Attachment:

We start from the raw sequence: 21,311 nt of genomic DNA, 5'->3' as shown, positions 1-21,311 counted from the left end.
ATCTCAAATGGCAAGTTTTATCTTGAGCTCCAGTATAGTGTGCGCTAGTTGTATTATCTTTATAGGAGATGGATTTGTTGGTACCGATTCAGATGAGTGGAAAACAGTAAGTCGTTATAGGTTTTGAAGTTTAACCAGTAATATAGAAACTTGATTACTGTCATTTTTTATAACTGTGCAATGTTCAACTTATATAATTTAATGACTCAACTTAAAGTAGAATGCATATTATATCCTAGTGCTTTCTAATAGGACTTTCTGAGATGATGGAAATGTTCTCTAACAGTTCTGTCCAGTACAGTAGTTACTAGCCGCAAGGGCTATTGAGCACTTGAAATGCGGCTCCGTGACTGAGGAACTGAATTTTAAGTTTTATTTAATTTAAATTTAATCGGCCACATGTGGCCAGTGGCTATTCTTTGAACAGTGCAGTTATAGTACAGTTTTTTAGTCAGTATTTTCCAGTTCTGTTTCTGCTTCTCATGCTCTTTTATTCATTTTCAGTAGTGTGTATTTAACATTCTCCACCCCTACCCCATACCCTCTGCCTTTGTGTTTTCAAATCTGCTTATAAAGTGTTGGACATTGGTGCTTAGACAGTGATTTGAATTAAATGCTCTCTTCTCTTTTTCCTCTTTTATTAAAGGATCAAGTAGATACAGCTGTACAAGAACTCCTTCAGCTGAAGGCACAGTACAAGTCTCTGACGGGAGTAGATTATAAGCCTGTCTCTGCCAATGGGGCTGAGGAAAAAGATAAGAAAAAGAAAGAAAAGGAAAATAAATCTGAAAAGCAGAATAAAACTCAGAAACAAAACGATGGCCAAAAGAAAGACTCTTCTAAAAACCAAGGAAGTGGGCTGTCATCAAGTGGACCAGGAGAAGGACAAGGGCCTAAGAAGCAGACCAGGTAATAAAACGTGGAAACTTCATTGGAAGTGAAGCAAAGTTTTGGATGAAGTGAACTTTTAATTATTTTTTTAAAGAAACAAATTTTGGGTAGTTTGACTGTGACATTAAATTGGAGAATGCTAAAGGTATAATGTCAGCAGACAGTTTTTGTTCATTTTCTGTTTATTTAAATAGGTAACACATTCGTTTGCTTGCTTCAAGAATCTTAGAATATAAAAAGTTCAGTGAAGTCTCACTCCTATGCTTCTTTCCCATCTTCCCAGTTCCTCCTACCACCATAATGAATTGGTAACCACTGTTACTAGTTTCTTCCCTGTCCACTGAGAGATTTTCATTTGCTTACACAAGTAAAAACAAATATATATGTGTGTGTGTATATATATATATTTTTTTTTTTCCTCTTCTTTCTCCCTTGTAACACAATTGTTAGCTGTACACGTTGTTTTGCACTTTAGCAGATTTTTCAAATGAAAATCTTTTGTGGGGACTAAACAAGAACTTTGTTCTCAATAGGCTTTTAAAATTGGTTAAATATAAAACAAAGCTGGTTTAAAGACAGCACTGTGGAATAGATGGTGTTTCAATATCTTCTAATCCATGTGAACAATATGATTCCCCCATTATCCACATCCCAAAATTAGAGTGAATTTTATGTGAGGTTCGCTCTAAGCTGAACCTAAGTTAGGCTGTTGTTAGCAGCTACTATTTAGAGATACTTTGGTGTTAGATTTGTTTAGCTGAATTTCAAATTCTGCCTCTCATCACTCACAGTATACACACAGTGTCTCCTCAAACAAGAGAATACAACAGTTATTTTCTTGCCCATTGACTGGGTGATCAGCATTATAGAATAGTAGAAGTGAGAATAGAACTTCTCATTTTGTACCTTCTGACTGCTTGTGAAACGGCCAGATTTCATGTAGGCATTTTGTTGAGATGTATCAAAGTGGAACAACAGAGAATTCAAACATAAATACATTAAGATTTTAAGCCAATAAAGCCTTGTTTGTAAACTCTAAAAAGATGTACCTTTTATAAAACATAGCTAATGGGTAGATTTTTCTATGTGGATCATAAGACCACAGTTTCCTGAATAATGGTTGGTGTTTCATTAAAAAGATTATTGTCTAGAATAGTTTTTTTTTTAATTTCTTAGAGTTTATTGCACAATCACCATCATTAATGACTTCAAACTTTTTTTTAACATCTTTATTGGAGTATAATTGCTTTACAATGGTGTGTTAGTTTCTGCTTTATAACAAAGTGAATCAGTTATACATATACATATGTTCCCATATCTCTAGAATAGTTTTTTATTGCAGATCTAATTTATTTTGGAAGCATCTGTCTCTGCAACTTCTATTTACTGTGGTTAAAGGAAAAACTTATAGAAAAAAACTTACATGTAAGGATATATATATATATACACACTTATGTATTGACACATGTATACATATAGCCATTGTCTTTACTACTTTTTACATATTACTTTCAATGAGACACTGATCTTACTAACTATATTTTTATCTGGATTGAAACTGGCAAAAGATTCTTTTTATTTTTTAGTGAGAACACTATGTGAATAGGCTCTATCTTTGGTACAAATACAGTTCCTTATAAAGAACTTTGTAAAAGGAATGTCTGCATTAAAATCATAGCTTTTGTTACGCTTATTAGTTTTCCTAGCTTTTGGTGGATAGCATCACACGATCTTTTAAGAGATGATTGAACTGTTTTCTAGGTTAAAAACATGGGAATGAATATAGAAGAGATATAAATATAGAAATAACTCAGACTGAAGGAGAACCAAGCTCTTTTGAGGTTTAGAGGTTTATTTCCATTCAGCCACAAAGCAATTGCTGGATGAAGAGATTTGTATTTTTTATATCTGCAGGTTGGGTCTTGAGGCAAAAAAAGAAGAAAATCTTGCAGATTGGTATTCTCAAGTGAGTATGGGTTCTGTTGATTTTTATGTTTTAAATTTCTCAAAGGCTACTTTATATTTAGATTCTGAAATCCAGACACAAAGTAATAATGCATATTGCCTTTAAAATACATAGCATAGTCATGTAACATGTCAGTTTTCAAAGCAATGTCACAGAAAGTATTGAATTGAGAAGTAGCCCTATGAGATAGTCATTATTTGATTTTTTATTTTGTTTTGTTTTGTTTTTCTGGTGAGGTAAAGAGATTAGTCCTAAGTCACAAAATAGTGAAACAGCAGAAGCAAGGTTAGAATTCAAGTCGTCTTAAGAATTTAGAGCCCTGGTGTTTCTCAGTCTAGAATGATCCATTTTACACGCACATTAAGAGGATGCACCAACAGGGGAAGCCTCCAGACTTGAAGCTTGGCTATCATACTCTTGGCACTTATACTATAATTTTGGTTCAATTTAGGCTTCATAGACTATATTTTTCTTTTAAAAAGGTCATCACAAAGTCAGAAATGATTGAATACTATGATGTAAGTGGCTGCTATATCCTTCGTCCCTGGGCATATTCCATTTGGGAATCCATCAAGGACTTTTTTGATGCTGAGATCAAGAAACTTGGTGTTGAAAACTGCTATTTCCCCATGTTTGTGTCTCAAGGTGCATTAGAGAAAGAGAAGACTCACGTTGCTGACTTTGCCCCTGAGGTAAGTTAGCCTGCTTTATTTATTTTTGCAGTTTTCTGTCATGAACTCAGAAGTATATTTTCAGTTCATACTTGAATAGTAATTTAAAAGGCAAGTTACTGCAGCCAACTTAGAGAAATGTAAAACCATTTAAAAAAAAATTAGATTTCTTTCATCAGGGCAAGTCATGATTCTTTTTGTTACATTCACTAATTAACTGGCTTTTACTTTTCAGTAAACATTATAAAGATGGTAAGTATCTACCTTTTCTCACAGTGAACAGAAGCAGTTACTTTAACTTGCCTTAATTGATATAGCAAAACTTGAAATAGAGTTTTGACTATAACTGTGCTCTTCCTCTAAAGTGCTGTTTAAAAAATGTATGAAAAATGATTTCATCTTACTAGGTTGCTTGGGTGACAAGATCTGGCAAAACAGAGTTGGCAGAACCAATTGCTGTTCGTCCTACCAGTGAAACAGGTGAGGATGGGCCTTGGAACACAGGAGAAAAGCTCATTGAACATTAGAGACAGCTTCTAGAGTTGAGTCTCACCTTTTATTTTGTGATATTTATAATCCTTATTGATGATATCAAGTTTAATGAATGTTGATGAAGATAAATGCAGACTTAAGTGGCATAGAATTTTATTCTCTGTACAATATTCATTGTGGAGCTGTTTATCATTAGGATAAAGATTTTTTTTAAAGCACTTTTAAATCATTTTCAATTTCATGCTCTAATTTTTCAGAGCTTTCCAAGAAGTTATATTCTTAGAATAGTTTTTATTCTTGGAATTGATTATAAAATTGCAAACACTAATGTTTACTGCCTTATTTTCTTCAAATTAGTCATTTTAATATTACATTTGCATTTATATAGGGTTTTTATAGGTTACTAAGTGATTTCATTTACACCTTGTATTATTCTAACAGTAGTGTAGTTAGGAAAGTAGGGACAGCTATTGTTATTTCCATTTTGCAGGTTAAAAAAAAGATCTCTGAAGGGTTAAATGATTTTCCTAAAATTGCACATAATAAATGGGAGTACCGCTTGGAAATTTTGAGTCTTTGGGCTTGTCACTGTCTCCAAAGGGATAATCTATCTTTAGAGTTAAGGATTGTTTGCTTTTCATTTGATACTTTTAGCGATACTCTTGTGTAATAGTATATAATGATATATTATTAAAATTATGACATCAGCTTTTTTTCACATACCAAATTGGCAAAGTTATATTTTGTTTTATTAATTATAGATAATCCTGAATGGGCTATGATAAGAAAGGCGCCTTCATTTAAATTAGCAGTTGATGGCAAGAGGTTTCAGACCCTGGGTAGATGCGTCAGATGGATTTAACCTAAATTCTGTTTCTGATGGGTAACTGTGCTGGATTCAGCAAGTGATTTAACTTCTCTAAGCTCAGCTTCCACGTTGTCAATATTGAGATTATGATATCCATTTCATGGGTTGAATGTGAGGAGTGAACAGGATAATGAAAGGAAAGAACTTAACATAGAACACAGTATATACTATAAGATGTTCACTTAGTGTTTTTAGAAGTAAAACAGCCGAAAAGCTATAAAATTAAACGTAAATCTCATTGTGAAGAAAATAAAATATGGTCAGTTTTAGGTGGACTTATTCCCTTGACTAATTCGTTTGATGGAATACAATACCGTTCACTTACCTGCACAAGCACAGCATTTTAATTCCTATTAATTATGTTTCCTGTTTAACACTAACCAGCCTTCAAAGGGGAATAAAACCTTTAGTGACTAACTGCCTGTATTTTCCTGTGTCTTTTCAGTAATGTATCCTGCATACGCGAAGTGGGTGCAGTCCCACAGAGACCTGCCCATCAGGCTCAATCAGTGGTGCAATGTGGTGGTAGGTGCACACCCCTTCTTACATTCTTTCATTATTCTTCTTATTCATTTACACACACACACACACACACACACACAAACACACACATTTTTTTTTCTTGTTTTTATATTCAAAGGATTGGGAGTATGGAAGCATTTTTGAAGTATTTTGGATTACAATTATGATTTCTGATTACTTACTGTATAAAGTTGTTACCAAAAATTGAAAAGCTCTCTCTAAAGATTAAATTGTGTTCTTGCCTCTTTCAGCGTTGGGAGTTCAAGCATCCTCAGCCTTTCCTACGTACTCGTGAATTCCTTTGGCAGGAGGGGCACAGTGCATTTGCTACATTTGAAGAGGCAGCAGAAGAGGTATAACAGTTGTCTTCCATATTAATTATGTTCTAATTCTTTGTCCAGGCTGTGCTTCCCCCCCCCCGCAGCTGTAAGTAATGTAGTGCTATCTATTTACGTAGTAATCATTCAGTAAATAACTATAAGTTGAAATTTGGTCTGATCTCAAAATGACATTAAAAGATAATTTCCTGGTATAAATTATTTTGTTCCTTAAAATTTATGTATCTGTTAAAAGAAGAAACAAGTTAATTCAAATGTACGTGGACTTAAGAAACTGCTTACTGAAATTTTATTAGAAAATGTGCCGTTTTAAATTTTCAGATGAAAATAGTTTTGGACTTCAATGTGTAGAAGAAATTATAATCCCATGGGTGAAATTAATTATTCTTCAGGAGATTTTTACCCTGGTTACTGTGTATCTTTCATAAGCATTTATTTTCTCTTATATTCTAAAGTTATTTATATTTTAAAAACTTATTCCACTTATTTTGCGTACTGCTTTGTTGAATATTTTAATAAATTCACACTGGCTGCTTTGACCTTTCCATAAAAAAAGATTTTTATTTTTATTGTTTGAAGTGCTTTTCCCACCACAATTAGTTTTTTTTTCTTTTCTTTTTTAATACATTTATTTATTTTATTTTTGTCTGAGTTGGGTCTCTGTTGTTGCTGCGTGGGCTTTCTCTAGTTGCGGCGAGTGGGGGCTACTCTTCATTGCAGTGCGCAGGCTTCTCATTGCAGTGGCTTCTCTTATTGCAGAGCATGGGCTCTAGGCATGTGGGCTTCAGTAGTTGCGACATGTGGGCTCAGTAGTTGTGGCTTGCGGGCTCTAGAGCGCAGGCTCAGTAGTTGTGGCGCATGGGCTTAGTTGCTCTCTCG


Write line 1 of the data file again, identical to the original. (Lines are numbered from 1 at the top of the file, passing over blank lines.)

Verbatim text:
We start from the raw sequence: 21,311 nt of genomic DNA, 5'->3' as shown, positions 1-21,311 counted from the left end.